Suppression of publications contrary to liberal views. Mainstream publishers are not immune to pressure that has the potential to harm their reputations and diminish sales. Protests and boycotts are legal but can restrict the flow of information. Both conservatives and liberals use such strategies. One example of liberal pressure already appears above in the successful efforts to cease distribution of A Birthday Cake for George Washington. (Peralta) Another example is the recent efforts by hundreds of employees and thousands of signatories to force Simon & Schuster not to publish Michael Pence’s upcoming book. (Arken)
Implications for Political and Popular Culture
Since its founding, the United States has had a strong libertarian streak that has influenced its political and popular culture. The American Constitution reflects 18th century enlightenment values supporting intellectual freedom, opposition to censorship, and political and religious liberty, at least for white males. A pushback against these values in the late 18th century and the early 19th century helped create a Christian, white, male dominated culture that mostly persisted until the 1960s even with the freeing of the slaves and women’s suffrage. During this period, any efforts to fight censorship normally came from liberals who sought to strengthen the protections of the First Amendment and to counter censorship of legal materials offensive to mainstream values. Especially towards the end of this period, the American Library Association and many librarians took part in battles to expand their collections to include unpopular positions, support for marginalized groups, and works that offended the traditional morality of conservative Christians.
The liberals won many battles starting in the 1960s to support greater civil rights, feminism, LGBTQ equality and to impose fewer restrictions on creative works. Conservatives often fought back against these changes with only some success. In the last few years, the shape of the battle between conservatives and liberals has changed so that conservatives have become the defenders of intellectual freedom in order to oppose any censorship of their viewpoints. In my fifty year career as a librarian, my firm stance in support of intellectual freedom was directed against any censorship of liberal attacks against conservative viewpoints that dominated American politics and culture. Of late, some liberals have developed an orthodoxy that I personally mostly agree with but whose adherents have sought to impose upon the broader American community. I’m troubled by the fact that I find myself in opposition to censorship by those whose beliefs I basically support. I‘m thus speaking out against any censorship from the left because of my firm commitment to intellectual freedom and from a sense of fairness that all should have the same right to present their viewpoints as I claim for myself.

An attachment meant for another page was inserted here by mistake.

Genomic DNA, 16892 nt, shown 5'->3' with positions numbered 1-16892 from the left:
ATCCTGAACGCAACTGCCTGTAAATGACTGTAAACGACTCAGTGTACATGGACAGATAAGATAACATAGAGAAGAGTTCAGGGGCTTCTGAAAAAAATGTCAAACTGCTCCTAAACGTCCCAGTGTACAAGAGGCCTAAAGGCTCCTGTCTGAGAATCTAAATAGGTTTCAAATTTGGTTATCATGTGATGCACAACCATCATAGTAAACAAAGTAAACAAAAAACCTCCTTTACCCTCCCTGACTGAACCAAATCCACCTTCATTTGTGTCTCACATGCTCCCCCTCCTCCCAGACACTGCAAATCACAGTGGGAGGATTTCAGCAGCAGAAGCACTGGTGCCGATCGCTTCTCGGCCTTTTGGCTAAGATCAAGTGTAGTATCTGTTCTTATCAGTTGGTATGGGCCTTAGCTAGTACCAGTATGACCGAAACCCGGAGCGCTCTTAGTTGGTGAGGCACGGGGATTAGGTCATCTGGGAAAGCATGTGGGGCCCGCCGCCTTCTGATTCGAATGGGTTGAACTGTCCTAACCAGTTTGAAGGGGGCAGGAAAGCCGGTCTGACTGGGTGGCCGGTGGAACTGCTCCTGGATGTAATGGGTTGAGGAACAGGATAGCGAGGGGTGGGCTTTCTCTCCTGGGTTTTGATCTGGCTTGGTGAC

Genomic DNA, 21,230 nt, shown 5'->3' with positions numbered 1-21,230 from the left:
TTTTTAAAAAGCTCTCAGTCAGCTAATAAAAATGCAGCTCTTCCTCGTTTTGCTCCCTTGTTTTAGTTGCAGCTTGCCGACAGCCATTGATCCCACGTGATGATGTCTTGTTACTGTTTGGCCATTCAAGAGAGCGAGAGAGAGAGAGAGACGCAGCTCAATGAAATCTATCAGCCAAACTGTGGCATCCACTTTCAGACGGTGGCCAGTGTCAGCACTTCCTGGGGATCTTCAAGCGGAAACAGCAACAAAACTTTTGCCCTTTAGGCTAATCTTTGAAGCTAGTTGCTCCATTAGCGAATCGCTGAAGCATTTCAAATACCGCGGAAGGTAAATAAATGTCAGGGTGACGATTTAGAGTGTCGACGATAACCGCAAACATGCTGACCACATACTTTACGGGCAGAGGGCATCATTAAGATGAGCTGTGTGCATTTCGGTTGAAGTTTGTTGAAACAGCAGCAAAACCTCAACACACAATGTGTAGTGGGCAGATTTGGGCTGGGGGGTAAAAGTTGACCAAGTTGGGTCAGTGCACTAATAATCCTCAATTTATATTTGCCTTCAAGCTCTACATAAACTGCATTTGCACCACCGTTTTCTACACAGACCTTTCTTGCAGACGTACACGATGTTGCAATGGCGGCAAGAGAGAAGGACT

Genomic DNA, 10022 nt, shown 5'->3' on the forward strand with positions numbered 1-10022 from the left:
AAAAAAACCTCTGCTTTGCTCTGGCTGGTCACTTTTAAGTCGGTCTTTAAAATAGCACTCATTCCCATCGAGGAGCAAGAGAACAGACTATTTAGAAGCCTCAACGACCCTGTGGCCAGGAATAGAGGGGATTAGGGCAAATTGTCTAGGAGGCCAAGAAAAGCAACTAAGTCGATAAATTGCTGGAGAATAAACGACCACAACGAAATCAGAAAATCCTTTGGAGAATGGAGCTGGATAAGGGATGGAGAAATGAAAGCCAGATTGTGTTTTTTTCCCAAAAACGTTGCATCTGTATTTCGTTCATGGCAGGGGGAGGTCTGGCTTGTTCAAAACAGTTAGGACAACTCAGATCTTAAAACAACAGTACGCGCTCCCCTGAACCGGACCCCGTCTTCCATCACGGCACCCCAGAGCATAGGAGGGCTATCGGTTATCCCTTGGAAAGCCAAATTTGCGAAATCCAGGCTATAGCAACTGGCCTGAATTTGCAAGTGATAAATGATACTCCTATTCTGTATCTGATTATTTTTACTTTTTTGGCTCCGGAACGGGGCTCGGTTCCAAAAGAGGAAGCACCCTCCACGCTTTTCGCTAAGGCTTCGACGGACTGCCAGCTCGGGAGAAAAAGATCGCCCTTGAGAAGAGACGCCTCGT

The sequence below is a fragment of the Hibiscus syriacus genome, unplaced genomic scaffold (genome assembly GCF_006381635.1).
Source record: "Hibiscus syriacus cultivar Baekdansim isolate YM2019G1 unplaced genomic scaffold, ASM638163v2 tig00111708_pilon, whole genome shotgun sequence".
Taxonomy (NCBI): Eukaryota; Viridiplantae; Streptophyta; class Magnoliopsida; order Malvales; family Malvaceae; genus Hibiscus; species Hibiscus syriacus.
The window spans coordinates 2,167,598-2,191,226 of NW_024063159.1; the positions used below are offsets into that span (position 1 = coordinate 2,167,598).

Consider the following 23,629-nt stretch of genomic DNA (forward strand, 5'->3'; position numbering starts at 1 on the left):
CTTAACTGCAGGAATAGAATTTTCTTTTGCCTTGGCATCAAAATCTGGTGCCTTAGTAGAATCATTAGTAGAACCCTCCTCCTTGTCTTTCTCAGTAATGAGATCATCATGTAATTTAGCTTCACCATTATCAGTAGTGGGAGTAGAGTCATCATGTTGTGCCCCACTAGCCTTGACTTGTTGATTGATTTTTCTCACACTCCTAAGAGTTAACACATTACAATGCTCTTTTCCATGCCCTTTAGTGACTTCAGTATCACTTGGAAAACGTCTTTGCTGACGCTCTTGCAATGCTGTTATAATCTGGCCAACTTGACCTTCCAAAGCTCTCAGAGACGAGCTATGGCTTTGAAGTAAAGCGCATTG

From my perspective, both sides have used the same strategies to achieve their ends and to attack the opposing positions. The first step is to win or retain acceptance for their ideas in American culture so that their positions are generally accepted without argument such as happened for conservative beliefs in the 1950s. Doing so requires favorable media coverage; political power; and establishing, with or without proof, the rationality of their positions. At times, people strongly believe statements that aren’t factually true but have a great power to persuade. For examples, conservatives overlook research that indicates that sex crimes have lessened since the introduction of Internet pornography. Liberals underestimate the gains won by BIPOC groups in many areas. The result is that both sides of the political spectrum have created orthodoxies that are accepted by their supporters and rejected by their opponents.
The second step is to mount attacks against the opposing orthodoxy. Both sides use the courts whenever possible to advance their points of view and, when they can, choose jurisdictions where they are more likely to prevail. For this column, I am more interested, however, when these attacks focus on the broader principle of intellectual freedom and the general agreement of many Americans in the libertarian principle of free speech. The attempts by conservatives to remove materials from public libraries is a good example. The American Library Association chose to frame these actions as banning books when actually most of the challenged materials remained on the shelves because the majority was opposed to removing such materials. The other strategy was to focus on those cases where the reasons for banning were particularly weak and would be more likely to elicit laughter than sympathy from the public. An excellent example from the political sphere was using humor to ridicule clothing nude marble statues in Washington. (Associated Press “Nude or Barely Covered Statues”) In a similar fashion, one of the arguments used against censoring novels was the “truth” that many American engaged in illicit and immoral sexual activities and that soldiers commonly used the f-word in their conversations. Overall, the American public moved away from the hegemony of the earlier conservative periods to embrace a broader perception of intellectual freedom and First Amendment rights.